Robert Altman’s Images: Special Edition: Blu-ray
For all his great success, Robert Altman released more than his fair share of movies that left mainstream audiences cold and critics frothing at the mouth. After a decade spent making genre shows for television, Altman tried his luck at theatrical features Countdown (1967) and That Cold Day in the Park (1968), neither of which impressed anyone. If M*A*S*H and McCabe and Mrs. Miller hadn’t succeeded, he might not have been allowed the opportunity to make such idiosyncratic gems as The Long Goodbye, Thieves Like Us, California Split and Nashville, which are finding new life on Blu-ray. Like Brewster’s Millions, from the same period, Images has been as difficult to find in DVD and Blu-ray as it was in theaters, in 1972. After Nashville (1975), Altman’s career resembled a roller-coaster ride, with dozens of commercial and artistic highs and lows. Arrow Academy’s splendid new hi-def restoration – Robert Altman’s Images: Special Edition – convincingly argues today what critics and studio executives refused to say in 1972: it’s a terrific psychological thriller that demands to be seen by arthouse audiences, at least. The most likely reason it wasn’t successful is that it was marketed and reviewed as an Altman film – based on the popularity of M*A*S*H and McCabe and Mrs. Miller – but failed to resemble either one. The most obvious differences could be seen in the absence of overlapping dialogue and meandering ensemble interaction. Images was as close to a genre film as he would make – in this case, horror, of all things — building tension through mental illness and schizophrenia in the same way that Polanski, had previously done in Knife in the Water and Repulsion; Bergman, in Persona; Hitchcock, in Psycho; Losey, in Secret Ceremony; Nicolas Roeg, in Don’t Look Now; and he had attempted in That Cold Day in the Park.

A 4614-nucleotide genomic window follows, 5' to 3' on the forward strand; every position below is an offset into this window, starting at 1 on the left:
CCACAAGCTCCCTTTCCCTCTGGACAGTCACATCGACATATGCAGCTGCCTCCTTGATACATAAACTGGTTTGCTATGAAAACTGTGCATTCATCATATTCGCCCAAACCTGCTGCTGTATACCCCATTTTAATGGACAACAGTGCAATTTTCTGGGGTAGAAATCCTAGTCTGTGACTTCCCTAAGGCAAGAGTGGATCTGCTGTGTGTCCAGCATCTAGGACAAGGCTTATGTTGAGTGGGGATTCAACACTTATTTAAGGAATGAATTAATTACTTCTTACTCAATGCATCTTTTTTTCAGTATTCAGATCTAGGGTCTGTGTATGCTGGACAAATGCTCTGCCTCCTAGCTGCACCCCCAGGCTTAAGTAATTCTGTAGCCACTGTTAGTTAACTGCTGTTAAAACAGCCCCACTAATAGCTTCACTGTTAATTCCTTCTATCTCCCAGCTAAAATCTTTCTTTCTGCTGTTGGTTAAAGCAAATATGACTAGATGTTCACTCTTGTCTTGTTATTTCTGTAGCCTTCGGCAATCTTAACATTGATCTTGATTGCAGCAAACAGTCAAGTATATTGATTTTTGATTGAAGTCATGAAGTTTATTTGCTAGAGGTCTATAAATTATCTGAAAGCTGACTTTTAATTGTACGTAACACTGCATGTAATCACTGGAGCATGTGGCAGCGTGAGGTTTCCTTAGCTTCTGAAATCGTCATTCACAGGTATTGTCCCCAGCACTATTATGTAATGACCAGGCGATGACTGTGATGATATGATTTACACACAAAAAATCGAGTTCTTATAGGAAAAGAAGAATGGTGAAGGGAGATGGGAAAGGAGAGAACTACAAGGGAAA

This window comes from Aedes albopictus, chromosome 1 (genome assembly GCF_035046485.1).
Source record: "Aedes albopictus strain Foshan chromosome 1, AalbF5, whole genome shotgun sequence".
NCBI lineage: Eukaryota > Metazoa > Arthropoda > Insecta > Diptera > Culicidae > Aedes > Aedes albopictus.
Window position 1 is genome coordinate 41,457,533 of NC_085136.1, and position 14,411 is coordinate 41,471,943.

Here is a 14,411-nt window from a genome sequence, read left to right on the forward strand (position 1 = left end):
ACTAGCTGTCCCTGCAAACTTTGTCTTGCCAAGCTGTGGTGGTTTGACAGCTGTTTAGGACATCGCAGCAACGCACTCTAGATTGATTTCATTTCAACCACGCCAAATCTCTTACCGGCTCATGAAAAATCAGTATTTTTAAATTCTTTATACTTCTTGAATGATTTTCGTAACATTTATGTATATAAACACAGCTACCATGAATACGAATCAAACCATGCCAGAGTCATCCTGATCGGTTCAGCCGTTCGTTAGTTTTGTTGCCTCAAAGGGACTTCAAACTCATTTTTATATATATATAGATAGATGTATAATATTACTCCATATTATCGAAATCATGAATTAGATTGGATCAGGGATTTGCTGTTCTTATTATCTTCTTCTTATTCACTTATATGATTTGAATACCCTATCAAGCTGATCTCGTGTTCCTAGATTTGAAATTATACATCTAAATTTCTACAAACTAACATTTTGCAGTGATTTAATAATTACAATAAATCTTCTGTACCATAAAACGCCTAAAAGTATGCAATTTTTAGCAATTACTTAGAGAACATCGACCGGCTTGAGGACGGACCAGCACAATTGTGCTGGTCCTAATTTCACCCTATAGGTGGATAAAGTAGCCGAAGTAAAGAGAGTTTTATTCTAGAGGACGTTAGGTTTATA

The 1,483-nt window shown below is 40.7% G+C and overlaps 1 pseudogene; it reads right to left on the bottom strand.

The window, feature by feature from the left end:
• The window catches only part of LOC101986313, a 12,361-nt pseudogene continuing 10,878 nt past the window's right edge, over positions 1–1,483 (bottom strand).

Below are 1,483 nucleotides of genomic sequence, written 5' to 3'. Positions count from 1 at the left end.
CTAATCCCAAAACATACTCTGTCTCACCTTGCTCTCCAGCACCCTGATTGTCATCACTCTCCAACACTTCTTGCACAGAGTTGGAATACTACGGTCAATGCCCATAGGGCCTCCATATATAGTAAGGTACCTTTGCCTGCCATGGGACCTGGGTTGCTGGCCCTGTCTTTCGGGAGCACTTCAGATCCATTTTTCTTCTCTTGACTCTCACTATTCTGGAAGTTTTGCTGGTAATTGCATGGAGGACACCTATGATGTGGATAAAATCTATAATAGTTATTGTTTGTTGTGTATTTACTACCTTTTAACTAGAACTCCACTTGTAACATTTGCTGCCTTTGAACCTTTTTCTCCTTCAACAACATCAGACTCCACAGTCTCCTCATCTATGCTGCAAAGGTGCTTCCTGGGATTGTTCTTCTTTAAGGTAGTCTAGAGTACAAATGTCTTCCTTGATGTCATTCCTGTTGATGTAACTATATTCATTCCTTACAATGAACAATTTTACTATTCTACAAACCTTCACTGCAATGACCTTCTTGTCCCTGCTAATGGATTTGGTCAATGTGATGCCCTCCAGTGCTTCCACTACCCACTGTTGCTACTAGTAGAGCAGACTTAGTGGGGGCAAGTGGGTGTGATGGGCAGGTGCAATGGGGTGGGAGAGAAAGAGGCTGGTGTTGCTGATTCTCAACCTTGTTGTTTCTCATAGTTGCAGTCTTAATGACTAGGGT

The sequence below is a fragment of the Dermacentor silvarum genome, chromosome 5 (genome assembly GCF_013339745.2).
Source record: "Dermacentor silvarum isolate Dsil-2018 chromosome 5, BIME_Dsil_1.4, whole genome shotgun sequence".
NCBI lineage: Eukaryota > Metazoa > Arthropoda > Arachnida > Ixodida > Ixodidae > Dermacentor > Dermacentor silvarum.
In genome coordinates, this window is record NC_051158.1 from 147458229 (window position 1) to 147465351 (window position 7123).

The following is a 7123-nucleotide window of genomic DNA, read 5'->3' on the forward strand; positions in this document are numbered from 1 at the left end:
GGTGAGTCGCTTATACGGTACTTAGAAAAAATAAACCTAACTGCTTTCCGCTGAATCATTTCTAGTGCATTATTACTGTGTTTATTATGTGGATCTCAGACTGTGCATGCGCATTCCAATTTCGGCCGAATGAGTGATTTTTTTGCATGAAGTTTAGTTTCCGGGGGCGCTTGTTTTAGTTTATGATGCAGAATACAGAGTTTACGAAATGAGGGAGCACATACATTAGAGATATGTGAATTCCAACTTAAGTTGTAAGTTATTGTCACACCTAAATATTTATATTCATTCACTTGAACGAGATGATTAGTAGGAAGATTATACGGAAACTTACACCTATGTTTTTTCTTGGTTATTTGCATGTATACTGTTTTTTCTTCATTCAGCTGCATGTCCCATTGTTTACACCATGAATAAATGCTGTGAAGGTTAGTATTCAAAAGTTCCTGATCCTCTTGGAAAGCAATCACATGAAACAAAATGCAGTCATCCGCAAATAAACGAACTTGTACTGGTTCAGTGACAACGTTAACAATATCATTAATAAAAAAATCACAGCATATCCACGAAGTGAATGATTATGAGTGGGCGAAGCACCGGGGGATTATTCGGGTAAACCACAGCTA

In it, Susannah York plays a successful author of children’s books, temporarily living with her husband, Hugh (René Auberjonois), at a spectacularly beautiful estate in County Wicklow, Ireland. It’s autumn and, therefore, gray and wet on the Emerald Isle. Absent the usual rush of seasonal tourists, Cathryn relies on visual and auditory hallucinations for company. They include former and would-be lovers; nagging callers; a dog, or two; a unicorn; and at least one doppelganger. On top of these mysteries, Cathryn reads passages from a children’s fantasy, previously written by York. The estate house doubles as hunting lodge, which accounts for the rifles, shotguns and knives on hand. If this qualifies as a spoiler, it’s better than leaving viewers to their own devices in the confusion of Image’s first reel, which probably is what disturbed critics before its original release. Separating the living characters from the dead and imaginary ones is itself a task. Viewers won’t have to wait long for the narrative payoff, though. York does a great job interpreting Altman’s vision, as does Auberjonois, who’s the only member of the six-person cast that’s a regular member of the director’s coterie. Consider, as well, a production crew that includes cinematographer Vilmos Zsigmond and composers John Williams and Stomu Yamash’ta. In the bonus package, Altman offers scene-specific commentary, which is complemented by full-length commentary by Samm Deighan and Kat Ellinger; an vintage interview with the director; a new interview with actor Cathryn Harrison; an appreciation by musician Stephen Thrower; and, first-pressing only, an illustrated collector’s booklet, featuring new writing on the film by Carmen Gray, and an extract from “Altman on Altman.”

The ‘Burbs: Collector’s Edition: Blu-ray